The early 1990s administration of Kiichi Miyazawa used 143.86 million yen in so-called discretionary funds to distribute to ruling and opposition party lawmakers and to cover personal expenses at the Prime Minister’s Official Residence, the Japanese Communist Party revealed Friday.
The disbursements came during a 14-month period beginning in November 1991; Miyazawa’s administration came to an end in August 1993.
If documents distributed by the JCP prove authentic, it would mark the first time that any record of these funds has been made public.
According to the documents presented by the JCP during a news conference by party head Kazuo Shii, money was distributed to both ruling and opposition party lawmakers alike and recorded under headings such as “Diet affairs” and “parties.”
The documents also show that money was used for personal expenses at the Prime Minister’s Official Residence, like “gifts of flowers.”
The government has routinely refused to reveal how these funds are spent, saying they “ensure that domestic policymaking and diplomacy are smoothly and efficiently executed.”
However, critics say the funds, which are traditionally handled by the chief Cabinet secretary, have for years been used to support partisan politics and cover personal expenses.
During the 14 months in question, Koichi Kato was chief Cabinet secretary. Kato went on to become secretary general of the Liberal Democratic Party before vacating his Diet seat earlier this week to take responsibility for an ex-aide’s tax scandal.
Kato’s office declined to comment on the revelations by the JCP, saying that he believes it is the government’s policy to not disclose how discretionary funds are spent.
The JCP said it received copies of the documents — pages from notebooks that listed monthly cash flow and papers used by the Cabinet noting expenditures and purpose — from “a concerned party.”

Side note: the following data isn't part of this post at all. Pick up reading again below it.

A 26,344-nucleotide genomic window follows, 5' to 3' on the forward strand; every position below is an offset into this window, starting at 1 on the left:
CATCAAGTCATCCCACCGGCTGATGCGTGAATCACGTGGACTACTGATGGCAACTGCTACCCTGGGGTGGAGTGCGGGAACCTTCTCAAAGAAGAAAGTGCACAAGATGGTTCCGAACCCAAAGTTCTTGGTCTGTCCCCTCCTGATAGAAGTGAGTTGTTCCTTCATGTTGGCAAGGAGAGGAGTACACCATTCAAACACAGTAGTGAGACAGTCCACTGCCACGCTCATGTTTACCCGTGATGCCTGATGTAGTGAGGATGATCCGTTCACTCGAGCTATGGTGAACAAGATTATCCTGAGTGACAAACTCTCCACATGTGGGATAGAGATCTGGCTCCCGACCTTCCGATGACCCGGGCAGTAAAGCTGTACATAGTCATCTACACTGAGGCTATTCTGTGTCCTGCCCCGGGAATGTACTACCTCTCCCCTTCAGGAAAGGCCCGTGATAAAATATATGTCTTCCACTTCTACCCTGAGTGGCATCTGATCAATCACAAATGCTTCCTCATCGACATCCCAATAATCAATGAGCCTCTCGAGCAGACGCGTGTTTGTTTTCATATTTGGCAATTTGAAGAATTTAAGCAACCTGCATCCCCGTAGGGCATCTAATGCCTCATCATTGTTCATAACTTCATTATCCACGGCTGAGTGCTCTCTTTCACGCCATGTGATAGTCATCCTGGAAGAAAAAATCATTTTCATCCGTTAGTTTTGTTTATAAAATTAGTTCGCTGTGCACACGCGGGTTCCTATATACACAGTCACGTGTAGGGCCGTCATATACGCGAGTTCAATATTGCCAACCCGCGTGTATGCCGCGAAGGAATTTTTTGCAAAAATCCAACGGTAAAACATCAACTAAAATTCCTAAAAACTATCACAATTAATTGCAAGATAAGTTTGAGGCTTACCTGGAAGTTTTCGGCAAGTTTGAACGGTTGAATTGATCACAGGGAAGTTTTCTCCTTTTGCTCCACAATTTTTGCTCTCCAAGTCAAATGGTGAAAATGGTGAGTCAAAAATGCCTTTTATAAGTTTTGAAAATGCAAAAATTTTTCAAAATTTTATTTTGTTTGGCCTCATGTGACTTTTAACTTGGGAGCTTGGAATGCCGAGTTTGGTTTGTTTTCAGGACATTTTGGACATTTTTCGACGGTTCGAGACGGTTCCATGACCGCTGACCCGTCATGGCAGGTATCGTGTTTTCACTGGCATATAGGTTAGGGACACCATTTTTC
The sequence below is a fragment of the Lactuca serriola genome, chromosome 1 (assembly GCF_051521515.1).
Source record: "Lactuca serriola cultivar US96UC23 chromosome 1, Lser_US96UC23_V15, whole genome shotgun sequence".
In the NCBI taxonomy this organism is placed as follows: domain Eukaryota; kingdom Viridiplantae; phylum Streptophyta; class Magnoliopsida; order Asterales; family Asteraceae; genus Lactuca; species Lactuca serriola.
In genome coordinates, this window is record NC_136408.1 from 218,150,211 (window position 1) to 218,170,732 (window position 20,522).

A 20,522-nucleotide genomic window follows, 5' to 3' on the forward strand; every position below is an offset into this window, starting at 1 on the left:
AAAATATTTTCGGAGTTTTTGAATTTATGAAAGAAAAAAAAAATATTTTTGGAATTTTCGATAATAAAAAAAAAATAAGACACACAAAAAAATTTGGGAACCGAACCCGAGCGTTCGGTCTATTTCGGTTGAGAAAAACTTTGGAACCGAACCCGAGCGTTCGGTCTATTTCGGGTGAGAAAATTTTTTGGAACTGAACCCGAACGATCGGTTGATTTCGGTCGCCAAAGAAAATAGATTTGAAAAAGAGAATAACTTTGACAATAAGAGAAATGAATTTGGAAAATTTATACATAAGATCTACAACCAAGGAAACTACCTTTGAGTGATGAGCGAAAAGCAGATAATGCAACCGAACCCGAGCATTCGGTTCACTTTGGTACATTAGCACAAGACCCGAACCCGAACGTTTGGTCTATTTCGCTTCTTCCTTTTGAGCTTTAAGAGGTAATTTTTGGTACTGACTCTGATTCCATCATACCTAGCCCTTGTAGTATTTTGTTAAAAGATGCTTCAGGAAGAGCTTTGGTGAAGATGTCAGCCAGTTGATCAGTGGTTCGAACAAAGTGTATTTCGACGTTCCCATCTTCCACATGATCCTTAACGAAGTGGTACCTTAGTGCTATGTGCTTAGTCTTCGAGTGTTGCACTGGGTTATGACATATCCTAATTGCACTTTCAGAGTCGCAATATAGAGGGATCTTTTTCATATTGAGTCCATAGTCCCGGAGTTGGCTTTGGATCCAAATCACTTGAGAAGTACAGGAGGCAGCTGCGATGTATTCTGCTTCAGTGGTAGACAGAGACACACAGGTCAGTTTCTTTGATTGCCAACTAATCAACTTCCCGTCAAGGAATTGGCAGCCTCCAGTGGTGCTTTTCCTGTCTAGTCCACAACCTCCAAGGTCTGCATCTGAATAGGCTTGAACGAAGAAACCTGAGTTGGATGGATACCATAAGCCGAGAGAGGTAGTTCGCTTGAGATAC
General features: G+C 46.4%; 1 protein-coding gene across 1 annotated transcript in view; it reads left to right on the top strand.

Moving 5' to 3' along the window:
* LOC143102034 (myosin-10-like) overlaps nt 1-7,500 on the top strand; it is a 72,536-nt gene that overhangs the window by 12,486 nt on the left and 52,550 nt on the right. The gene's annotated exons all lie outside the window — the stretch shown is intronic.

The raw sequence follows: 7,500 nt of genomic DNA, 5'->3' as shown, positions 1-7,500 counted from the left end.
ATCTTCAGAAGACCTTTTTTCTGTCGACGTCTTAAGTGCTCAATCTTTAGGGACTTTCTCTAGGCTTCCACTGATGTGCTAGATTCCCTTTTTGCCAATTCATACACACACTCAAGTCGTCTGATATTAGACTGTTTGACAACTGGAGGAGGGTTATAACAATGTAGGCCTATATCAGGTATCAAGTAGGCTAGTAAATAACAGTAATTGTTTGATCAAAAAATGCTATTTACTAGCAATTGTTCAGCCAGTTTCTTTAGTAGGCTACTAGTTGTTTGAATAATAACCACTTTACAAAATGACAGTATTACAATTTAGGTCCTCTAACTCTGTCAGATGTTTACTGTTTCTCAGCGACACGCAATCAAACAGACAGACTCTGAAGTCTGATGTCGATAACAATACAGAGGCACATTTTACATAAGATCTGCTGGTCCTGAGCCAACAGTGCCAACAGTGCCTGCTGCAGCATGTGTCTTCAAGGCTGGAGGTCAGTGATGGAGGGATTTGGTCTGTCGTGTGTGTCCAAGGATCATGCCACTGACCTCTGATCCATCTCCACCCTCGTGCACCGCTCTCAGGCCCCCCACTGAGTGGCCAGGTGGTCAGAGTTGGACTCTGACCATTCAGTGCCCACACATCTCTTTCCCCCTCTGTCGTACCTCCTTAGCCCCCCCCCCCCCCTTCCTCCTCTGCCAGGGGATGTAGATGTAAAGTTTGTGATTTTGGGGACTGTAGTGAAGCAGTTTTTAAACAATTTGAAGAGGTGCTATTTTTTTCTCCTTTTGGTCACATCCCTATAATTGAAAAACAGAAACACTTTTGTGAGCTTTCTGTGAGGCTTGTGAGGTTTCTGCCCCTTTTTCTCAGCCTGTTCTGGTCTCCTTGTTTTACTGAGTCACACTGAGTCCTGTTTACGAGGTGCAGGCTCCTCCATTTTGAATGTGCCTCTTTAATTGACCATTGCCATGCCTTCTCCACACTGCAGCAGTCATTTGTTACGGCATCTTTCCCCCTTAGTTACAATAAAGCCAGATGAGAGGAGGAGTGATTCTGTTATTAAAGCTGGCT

While the JCP said it cannot confirm who made the records, it said it believes a person involved in handling the money wrote the specifics in the notebooks and that staff members at the prime minister’s office sorted the entries by expenditure on Cabinet stationery.
Of the 143.86 million yen, 35.74 million yen was spent on “Diet affairs,” 30.28 million yen on “parties” — including symposiums and book-publishing events — and 16.62 million yen on allowances for secretaries and other assistants, according to the records.
Prime Minister Junichiro Koizumi is among the names on the lists. One entry for April 28, 1992, shows that Koizumi received 500,000 yen as a “going-away present.” Records show that he was part of an LDP mission to Eastern Europe that departed the following day.
Koizumi, who was on a trip to China on Friday, said he could not recall receiving any money from the discretionary pool.
“Is there anyone who can remember things that occurred 10 years ago?” he asked reporters when queried on the JCP findings.
Yuichi Ichikawa, who was a senior executive of New Komeito during the 14-month period and who also appears on the lists, issued a statement saying that he has “no recollection whatsoever” of receiving any money from the discretionary fund.
An entry for Sept. 17, 1992, shows that 1 million yen was paid out to Ichikawa as a “miscellaneous” expense. The JCP said Diet records show Ichikawa was on a team of lawmakers who departed on a three-country trip to Europe soon after that date.
At least one lawmaker who appeared on the lists of recipients admitted receiving the money. Former LDP Secretary General Makoto Koga recalled receiving 500,000 yen as either a “ticket fee” or “congratulatory money” for a fundraising party he held when he was the LDP’s deputy Diet affairs chief.
“I believe I received the money since it is stated (in the documents),” he said.
The LDP said it is in the dark over how the documents were obtained.
Chief Cabinet Secretary Yasuo Fukuda said he believes the documents presented by the JCP appear to be “private” in nature.
Fukuda questioned the documents’ authenticity, saying he wants the JCP to prove that the information is accurate.
He also said it is not appropriate for discretionary funds to be spent on tickets for lawmakers’ fundraising parties or on gifts for bureaucrats — as charged by the JCP — and added that discretionary funds are not currently spent in such a way.
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